Salt Lake City, UT: Signature Books, 2003. First edition. Hardcover. 493pp. Octavo [23.5 cm] Yellow boards with title gilt on backstrip. Fine/Fine. New book. Item #2830
Volume five in this series deals with Book of Mormon witness, David Whitmer. Unlike Oliver Cowdery's grandiloquence and Martin Harris's mercurial temperament, David Whitmer—third of Three Witnesses to the Book of Mormon—was plainspoken, reliable, and straightforward, as one might expect from his Mennonite upbringing. Readers will notice the care he took to avoid exaggeration. "We did not touch nor handle the plates," he affirmed repeatedly. If he felt a reporter erred in detail or in conveying the overall spirit of the Three Witnesses' vision of the gold plates, Whitmer followed up with a letter to the editor to set the record straight.
He often did so due to the number of interviews he granted to reporters from Chicago, Kansas City, St. Louis, and elsewhere and to LDS and RLDS leaders whose interviews were published in church periodicals. Through all of these discussions, Whitmer's story remained basically the same, although he occasionally added a detail in response to a specific question or experienced an understandable lapse in memory over a relatively minor point.
What will impress most readers is the effort to be candid. People found him to be friendly despite a no-nonsense approach to LDS history. He was engaging, open, and well grounded in the real world, as his election as mayor of Richmond, Missouri, attests. He believed in spirits and visions, but he was not considered to be a fanatic; people felt that he was someone they could trust.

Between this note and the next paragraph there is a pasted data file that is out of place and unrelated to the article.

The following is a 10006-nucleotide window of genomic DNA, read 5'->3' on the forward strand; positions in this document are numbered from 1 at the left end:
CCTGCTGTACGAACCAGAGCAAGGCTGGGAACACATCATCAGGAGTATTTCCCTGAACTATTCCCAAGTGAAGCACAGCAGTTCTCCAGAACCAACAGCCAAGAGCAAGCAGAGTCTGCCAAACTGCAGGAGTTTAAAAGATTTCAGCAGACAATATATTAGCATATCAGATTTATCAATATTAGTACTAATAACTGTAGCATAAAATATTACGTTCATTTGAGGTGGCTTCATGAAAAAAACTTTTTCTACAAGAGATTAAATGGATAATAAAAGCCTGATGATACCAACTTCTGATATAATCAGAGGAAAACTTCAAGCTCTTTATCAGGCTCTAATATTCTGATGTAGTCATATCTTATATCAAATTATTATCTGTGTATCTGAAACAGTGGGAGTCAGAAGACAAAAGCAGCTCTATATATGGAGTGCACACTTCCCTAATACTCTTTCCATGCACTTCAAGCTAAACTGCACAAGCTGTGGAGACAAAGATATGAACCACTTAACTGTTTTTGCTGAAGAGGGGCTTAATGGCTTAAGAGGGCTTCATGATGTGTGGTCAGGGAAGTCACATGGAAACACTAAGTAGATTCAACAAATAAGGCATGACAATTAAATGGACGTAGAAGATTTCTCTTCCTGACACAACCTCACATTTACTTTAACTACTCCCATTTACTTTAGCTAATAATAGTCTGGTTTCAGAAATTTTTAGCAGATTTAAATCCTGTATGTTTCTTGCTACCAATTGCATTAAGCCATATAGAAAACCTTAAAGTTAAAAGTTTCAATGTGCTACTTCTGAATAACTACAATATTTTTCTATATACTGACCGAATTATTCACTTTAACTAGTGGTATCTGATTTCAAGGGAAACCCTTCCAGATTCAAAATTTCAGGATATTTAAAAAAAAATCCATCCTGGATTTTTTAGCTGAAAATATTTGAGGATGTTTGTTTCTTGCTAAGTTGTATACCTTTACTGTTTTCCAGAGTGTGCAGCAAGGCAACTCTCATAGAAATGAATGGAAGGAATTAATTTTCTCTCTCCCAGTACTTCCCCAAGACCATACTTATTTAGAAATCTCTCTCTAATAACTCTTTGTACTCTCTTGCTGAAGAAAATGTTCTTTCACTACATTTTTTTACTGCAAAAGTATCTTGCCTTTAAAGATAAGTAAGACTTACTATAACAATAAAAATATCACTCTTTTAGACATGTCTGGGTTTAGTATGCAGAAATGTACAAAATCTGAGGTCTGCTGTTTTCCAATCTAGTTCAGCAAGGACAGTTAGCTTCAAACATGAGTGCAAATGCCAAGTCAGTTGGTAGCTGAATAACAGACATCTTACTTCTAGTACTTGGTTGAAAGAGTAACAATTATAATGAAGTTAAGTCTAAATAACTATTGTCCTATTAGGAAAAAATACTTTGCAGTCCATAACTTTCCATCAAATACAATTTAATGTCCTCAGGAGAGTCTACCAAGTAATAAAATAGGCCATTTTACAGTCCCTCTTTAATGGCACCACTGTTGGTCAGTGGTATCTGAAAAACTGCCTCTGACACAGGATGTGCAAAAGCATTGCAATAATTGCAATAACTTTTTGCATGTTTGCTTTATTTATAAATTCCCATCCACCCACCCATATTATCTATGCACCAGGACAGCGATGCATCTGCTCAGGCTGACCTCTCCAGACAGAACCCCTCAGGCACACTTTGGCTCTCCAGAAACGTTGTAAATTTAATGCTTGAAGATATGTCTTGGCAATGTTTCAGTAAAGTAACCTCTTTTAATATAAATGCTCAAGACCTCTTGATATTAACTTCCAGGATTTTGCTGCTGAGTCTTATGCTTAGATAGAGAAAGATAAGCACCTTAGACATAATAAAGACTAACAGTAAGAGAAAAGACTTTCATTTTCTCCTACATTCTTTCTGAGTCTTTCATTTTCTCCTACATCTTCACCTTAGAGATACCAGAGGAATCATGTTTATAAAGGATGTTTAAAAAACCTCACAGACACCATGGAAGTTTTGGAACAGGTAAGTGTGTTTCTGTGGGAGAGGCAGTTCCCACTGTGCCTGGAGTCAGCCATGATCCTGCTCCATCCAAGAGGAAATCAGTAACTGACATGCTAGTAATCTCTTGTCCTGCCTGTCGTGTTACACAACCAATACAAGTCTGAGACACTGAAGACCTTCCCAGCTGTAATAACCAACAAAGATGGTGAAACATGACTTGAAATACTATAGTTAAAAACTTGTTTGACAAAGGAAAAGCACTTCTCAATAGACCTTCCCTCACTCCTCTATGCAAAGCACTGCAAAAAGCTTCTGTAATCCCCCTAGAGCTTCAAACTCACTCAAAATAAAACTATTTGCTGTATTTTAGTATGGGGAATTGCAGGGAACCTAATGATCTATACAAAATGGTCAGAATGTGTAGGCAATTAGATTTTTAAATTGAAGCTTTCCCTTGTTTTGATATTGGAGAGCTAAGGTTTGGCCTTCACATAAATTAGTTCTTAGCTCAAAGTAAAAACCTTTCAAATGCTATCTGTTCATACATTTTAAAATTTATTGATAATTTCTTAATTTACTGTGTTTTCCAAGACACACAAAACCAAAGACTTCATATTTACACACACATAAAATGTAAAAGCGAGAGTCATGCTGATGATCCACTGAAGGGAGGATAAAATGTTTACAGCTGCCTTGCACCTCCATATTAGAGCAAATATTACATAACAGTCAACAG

He "[h]as a good head and honest face," William Kelley and George Blakeslee wrote of their encounter with Whitmer in 1882. "He talks with ease and seemed at home with every subject suggested; and without an effort, seemingly, went on to amplify upon it, so that we had nothing to do but question, suggest and listen. ... [H]e studies to express himself in such a way as not to be misunderstood; and it hurts him to be misrepresented."
In addition to Whitmer, others from Fayette, New York, where the Book of Mormon was transcribed and the first general church conferences were held, related what transpired there. They include David Whitmer's brother John; Hiram Page, who married Elizabeth Ann Whitmer and was one of the Eight Witnesses to the Book of Mormon; the Whitmer family's pastor in the German Reformed Church, Diedrich Willers; and others. The latter explained why Mormonism moved from Palmyra to Fayette and how its members grew beyond the founding Smith family to include the Whitmers. Among other things, the Peter Whitmer family, like the Smiths, had previously enjoyed unusual spiritual experiences. "In the month of July," the Reverend Willers noted in 1830, "Joseph Smith, Jr., made his appearance in Seneca county in the neighborhood of Waterloo, about six miles from my residence, where a certain David Whitmer had claimed to have seen an angel of the Lord. Joseph Smith made his way to this man's house in order to bring to pass the translation of the named book with the suggestion that only among such people, who had enjoyed commerce with residents of higher worlds, could he work, and that this was indeed the place where he could do so productively, where people had seen angels."